IP CCTV System Application
IP CCTV System Application
In the IP world, each network camera captures an analog image but immediately converts it to digital inside the camera. Some digital processing can happen right at the camera, such as compression and motion detection. The digital video stream is then broadcast over the IP network using Ethernet (CAT5) cable. The power supply may be plugged in at the camera or can be run over the ethernet cable by using Power-Over-Ethernet (POE) adapters. The CAT5 cable for each camera is plugged into a switch which feeds into the network hub. As with all network devices, some set-up needs to be done for each network camera to set up its IP address and other identifying attributes.
Software is required on each PC that you want to view the cameras or playback video. Another high powered PC is set up with the appropriate software to record the cameras. Since communication standards are not consistently followed in this industry yet, the viewing and recording software must be purchased from the same vendor that sells the IP cameras. This can make switching or mixing camera vendors very expensive.
The IP camera signal is broadcast over the Internet in the same way that a DVR signal is. However, each camera is a separate stream and has its own IP address or port. This can greatly affect bandwidth as we'll see below. When viewing remotely each camera can be pulled up individually by its IP address. If you want to see all of the cameras side-by-side, additional software (again, from the same camera vendor) must be installed. Which approach is more cost-effective?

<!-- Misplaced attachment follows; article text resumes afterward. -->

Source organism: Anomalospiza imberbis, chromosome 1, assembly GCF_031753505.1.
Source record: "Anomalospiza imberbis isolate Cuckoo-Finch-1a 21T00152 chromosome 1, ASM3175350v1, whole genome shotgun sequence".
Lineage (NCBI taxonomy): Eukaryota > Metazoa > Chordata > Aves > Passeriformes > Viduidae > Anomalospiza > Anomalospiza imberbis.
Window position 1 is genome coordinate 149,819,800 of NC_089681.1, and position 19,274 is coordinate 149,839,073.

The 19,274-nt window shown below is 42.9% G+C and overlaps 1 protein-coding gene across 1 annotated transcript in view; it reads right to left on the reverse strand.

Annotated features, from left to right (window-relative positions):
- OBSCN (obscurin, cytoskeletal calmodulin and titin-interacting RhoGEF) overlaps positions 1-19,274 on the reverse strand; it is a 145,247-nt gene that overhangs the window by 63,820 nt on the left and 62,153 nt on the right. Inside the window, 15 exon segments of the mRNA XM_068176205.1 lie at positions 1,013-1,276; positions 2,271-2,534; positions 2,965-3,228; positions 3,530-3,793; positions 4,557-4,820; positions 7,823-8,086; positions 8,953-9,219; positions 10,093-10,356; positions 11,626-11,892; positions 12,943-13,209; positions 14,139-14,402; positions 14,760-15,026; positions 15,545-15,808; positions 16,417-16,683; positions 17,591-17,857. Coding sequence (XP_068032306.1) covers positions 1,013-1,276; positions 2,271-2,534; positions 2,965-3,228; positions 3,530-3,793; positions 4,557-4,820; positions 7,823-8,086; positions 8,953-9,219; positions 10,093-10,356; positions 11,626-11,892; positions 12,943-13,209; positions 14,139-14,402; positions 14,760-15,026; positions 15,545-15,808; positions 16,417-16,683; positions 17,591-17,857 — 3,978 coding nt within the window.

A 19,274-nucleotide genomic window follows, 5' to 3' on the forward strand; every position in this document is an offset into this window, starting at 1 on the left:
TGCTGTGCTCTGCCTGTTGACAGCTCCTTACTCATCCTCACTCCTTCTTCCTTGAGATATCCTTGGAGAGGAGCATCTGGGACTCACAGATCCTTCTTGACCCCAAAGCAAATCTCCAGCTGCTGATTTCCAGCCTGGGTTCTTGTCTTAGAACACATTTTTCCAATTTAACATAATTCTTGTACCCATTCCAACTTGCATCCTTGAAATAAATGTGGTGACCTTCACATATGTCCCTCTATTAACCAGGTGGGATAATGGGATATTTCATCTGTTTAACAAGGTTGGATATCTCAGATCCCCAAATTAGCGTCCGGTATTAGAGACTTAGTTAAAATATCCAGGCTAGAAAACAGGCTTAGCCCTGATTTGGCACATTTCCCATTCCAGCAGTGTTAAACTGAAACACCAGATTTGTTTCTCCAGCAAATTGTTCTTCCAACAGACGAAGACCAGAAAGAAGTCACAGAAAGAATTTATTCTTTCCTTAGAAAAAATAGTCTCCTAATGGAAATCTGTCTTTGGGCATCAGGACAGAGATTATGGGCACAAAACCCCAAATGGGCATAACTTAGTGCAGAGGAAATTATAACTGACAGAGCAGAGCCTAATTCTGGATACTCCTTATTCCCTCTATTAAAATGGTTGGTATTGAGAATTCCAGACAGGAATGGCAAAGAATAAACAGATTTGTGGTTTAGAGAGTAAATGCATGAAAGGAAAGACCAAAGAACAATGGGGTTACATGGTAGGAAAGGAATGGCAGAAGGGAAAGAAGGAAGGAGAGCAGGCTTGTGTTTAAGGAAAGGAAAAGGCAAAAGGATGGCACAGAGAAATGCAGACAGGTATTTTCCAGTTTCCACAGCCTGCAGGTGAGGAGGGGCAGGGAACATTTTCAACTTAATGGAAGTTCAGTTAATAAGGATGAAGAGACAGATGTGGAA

For now, installing analog cameras coupled with DVRs is the most cost-effective approach for most security applications. Later on, a couple of scenarios will be introduced whereby an IP-based solution might be less expensive.
A typical medium quality analog dome camera sells retail for about $100 to $200. A similar quality IP camera sells for at least twice that amount. Analog cameras are available with many different features: varifocal lenses, high resolutions, and long distance infrared, for example. Finding just the right combination of features in a network camera for your application might be difficult and very expensive. Sometimes you may have to buy an analog camera and add a separate video server to do the job. Single-channel network video servers currently start at about $300 retail.
IP advocates will point out that a digital video recorder is not required in an IP solution. That is true, but some device will still be needed to record the camera images. Typically that requires a high-powered PC with considerable hard drive space. Often, that will cost as much as or more than a DVR. Even more significant is the price of the recording software which tends to be expensive. Licenses are typically based on number of cameras, and per user.